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At the end of my rope

5 answers
It breaks my heart to think about it, and as I type this, I have tears streaming down my face. I feel like I have lost the "connection" with my 4 yr old daughter. Due to her severe case of Autism, her behavior has been absolutely deplorable for the last 2 years, give or take. The challenges that I am met with daily have taken it's toll on my mind, and spirit. I'm a good mom, but over the last several months, I become filled with irritation whenever I look at my daughter. I don't even want to be around her anymore. That sounds horrible, I know. The days are extremely unpredictable with her. She wakes up on edge, and leaves the house for school the same way. I endure constant physical harm from her, whether intentional on her part or not. Let me put it to you this way: I have listened to numerous raging meltdowns that last for hours EVERY SINGLE DAY for years on end. I have been headbutted so hard that I ended up with a black eye. I have been punched, spit on, bit, and smacked on a regular basis. Would you want to be around her if she was your child? Her meltdowns consist of screaming at the top of her lungs, and when she gets angry enough, she begins to head bang the wall, floor, etc. I am then forced to restrain her in my arms to prevent her from injuring herself. She doesn't stop when it hurts, like some children. I'm baffled by all of this is so many ways. I understand that there is very little she can control, and therefore exercise the up most patience possible. Her condition has sent me into a deep depression. I am seeing a therapist, and I'm exploring the medication options, with myself and her. The future is unknown for her. I have grieved about the loss of a normal childhood for her. A normal life for our family. The only thing that remains consistent is that she progressively becomes worse.

answers (5)

Have you looked into behavior therapy options for her? I know that can help some kids with autism. Also, for your own peace of mind, have you looked into autism support groups? If there aren't any I your area you can find online groups, I'm sure. support groups can help you locate more resources to help your daughter and can be a great place for you to vent with people who understand what you're going through.
Also, don't feel bad about how you feel. It is completely understandable given what you go through. And, I think all parents feel that way at some point. I know that my almost 5 year old drives me crazy sometimes with her constant talking, questions, and know it all attitude. All parents get overwhelmed at times, and parents of kids with special needs have more challenges to deal with.
There are two support groups in my area. One meets weekly in the YMCA, and the other every 3 months funded by a university program. I have spent the last 6 months trying to get information from the directors of the group, and neither will return my phone calls or emails. I have heard through the grape vine that the YMCA group no longer meets. I have found blogging to be theraputic to some degree. Paisley's communication skills have improved greatly. After nearly 2 years of speech therapy, we are finally able to understand 80% of what she says. The flip side to that, is that when she isn't sounding like a broken record, she also exhibits the non-stop know it all attitude, and as defiant as possible. I remember when she was very young, and I prayed for her to talk. I couldn't wait for her to be a chatty little girl. Everyone told me not to rush it, because there would come a day when I would wonder if she will ever shut up. I know that sounds a little crass, but that's how it is now.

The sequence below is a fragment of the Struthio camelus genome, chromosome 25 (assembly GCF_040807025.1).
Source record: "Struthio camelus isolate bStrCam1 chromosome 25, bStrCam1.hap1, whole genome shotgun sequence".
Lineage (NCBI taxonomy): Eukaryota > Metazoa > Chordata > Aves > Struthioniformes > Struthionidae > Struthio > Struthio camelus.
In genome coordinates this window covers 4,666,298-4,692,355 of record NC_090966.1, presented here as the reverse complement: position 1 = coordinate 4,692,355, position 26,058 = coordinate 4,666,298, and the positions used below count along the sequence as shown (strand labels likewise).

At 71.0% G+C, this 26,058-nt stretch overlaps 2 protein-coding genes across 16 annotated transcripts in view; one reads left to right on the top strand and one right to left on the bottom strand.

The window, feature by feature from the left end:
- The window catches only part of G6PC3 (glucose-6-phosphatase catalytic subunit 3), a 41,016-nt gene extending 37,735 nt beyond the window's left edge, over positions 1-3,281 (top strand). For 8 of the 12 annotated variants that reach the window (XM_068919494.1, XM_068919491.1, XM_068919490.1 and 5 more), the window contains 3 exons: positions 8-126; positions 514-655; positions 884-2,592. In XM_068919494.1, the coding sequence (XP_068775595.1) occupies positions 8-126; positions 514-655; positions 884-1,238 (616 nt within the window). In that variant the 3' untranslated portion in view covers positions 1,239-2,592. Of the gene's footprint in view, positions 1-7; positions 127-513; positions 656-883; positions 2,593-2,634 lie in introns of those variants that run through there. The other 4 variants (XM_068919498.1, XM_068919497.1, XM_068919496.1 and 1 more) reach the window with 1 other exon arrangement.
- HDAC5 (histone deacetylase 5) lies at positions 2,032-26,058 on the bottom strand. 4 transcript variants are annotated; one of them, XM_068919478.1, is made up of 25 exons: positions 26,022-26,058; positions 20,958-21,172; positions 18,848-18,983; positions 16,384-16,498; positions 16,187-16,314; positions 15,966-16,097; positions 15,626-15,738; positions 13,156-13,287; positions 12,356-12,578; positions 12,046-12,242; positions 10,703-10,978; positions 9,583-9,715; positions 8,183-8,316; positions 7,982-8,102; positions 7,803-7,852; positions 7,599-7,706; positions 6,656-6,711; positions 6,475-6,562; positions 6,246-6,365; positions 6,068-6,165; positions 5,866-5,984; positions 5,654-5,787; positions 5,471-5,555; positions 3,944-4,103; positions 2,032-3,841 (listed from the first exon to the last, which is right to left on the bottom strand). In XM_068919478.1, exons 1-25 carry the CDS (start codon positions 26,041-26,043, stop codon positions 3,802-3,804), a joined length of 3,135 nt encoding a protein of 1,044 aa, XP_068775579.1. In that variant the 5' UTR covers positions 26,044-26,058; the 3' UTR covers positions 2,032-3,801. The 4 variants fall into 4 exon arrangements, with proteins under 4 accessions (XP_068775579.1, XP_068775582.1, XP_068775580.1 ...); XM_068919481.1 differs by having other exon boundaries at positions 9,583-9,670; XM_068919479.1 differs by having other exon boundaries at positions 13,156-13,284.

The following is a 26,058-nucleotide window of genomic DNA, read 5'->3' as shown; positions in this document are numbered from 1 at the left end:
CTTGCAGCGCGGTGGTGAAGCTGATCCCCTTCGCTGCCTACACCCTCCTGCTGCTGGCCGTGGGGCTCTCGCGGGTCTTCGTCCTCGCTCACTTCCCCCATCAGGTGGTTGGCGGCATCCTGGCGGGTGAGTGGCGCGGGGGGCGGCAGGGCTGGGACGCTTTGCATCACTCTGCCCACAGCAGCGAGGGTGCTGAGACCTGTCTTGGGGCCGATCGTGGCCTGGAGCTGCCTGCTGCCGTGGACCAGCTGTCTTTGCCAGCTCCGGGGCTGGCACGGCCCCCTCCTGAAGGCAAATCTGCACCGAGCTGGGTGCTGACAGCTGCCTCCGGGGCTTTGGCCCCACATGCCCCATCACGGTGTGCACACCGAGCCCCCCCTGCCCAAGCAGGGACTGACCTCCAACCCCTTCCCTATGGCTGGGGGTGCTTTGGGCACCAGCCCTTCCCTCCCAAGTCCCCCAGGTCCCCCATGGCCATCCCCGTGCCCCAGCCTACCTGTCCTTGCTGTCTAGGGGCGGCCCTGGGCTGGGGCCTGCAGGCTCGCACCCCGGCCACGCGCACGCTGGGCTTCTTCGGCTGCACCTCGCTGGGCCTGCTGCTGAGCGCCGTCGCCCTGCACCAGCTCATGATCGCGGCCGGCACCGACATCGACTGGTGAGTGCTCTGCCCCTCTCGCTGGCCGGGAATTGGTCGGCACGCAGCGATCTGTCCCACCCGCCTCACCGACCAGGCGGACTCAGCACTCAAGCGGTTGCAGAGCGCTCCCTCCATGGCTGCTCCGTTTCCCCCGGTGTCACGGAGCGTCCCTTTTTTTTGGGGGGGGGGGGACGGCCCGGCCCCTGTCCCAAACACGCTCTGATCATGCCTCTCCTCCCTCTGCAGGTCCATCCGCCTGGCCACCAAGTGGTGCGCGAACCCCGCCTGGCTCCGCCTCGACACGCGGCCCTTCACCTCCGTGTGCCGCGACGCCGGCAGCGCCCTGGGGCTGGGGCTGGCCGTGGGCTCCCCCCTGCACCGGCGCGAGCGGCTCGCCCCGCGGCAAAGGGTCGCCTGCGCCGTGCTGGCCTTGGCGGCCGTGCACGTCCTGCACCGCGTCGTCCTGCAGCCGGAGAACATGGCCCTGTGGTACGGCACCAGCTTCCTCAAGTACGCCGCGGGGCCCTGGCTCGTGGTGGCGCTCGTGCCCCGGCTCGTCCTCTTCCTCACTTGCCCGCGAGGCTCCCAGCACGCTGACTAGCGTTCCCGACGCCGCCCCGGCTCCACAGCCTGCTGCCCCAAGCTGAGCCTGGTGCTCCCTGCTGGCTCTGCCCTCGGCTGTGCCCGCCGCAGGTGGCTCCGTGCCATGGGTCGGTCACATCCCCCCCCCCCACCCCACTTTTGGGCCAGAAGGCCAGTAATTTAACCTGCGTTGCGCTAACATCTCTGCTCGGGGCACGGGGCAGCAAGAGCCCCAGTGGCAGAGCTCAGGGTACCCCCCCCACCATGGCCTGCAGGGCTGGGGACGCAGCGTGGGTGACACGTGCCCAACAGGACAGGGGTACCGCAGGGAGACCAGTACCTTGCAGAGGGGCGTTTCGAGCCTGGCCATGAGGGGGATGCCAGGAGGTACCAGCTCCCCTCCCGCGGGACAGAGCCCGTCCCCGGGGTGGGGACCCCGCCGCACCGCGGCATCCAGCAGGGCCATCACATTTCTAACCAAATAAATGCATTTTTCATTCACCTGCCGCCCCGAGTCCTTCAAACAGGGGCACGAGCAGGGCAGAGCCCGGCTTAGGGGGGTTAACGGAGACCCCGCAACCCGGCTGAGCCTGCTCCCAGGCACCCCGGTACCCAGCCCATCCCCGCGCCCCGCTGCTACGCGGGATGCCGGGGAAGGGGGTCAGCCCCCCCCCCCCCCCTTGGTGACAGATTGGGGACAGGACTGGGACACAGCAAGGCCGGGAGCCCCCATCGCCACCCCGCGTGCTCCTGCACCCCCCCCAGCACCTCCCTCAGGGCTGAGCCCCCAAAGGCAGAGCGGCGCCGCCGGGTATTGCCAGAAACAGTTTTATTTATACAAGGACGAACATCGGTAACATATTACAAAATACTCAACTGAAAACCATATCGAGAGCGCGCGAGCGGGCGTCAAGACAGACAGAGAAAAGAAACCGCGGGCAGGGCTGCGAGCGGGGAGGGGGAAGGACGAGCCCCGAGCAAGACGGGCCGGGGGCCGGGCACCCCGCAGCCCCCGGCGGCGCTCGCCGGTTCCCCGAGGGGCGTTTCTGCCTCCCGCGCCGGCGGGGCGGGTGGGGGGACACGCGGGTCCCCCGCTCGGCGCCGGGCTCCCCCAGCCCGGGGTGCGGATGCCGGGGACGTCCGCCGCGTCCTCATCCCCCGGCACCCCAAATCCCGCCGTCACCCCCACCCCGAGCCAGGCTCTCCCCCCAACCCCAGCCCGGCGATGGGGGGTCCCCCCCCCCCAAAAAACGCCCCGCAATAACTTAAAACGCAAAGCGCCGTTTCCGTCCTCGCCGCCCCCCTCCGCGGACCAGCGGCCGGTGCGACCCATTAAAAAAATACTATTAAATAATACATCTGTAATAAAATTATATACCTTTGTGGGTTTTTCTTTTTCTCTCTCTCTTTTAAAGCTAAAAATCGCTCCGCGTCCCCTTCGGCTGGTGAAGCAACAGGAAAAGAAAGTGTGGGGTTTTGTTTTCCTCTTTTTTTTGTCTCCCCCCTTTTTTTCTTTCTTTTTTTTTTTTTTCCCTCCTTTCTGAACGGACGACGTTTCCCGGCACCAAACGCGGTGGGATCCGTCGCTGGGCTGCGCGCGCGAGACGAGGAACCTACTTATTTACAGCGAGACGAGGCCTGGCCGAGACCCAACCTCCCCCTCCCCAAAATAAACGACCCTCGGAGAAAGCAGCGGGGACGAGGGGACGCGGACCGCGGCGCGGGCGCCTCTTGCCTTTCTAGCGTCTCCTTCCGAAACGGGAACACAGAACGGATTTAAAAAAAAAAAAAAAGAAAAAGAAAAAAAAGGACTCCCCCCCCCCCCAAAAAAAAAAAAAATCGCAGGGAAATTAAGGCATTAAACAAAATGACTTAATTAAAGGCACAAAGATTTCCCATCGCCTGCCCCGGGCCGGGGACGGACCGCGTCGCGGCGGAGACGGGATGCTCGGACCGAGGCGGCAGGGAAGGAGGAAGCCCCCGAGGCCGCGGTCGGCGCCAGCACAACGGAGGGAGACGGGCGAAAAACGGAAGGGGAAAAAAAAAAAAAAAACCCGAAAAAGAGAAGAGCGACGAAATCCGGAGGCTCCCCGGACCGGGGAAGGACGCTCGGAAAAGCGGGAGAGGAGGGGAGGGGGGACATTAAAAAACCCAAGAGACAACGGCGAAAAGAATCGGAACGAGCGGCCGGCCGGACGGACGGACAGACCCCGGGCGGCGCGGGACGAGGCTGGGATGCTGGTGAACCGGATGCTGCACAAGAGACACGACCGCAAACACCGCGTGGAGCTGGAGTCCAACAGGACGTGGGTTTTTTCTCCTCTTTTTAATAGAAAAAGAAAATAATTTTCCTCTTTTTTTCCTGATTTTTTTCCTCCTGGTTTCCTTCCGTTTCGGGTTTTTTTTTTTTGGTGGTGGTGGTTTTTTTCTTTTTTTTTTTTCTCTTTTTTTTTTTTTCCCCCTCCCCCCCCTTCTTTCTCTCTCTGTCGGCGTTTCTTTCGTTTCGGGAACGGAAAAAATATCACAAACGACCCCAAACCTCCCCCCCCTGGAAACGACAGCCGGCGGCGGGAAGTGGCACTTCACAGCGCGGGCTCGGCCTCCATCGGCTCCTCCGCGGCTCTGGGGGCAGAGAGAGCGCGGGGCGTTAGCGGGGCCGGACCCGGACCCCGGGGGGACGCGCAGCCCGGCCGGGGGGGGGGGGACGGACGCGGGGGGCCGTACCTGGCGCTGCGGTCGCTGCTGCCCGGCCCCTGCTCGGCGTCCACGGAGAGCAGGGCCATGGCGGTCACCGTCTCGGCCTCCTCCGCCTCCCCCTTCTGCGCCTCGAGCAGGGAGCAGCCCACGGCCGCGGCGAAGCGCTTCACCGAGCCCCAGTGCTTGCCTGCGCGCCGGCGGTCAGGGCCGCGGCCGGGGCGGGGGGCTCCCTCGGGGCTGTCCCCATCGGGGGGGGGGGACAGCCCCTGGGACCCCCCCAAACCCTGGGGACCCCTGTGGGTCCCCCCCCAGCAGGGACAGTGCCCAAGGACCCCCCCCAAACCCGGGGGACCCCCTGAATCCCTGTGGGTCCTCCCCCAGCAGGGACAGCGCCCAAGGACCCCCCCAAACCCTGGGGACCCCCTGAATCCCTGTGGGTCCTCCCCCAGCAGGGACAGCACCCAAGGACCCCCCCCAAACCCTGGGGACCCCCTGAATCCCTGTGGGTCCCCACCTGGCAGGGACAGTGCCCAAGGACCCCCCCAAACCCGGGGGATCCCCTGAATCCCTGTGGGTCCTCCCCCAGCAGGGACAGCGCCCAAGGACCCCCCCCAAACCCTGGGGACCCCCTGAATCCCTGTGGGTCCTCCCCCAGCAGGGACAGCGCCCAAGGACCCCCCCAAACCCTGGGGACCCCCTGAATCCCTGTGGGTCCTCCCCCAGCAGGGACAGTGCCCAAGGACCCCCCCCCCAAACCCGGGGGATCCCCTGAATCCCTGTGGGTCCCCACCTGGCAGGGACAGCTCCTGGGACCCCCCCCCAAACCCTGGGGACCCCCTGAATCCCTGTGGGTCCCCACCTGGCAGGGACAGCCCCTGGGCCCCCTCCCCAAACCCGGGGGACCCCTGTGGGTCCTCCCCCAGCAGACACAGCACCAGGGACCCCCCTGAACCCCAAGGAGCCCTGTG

I know how you feel. My oldest drives me crazy with her constant talking, questions, voices, and speech patterns. I seems like she always has to be talking, she butts into situations she has. Nothing to do with, and she experiments with weird voices and plays of talking. Its irritating to say the least. A lot of the time I just want her to go away Because I just can't handle that on top of everything else.
I completely understand that. Paisley's vocab has exploded since she started speech therapy, and she's making decent sentences now. Her broken record syndrome combined with the incessant whining from both kids and 3 dogs is enough to make anyone erupt like a volcano. She kept me up from 8:30pm-5am last week, after insisiting on sleeping in my bed. She dramatized the intense and extreme fear of her room, claiming it was dark and scary. When her head hit the pillow on my bed, she went into temporary pychosis. (The light was still on) She repeatedly whispered the same setences. "It's ok Bubbles, it's ok Glue. Just go away! (she growls) Just be quiet! You hurt my head!" She was trying to calm her imaginary friends, and attempting to get the "voices" out of her head, so she could go to sleep. Her eyes looked eery, since they were black and slightly glazed. Her face was blank, as she appeared to be daydreaming. It was the creepiest thing I've seen yet. This is the longest episode we've had. Hopefully I can get some answers from the therapist at her apt this afternoon.

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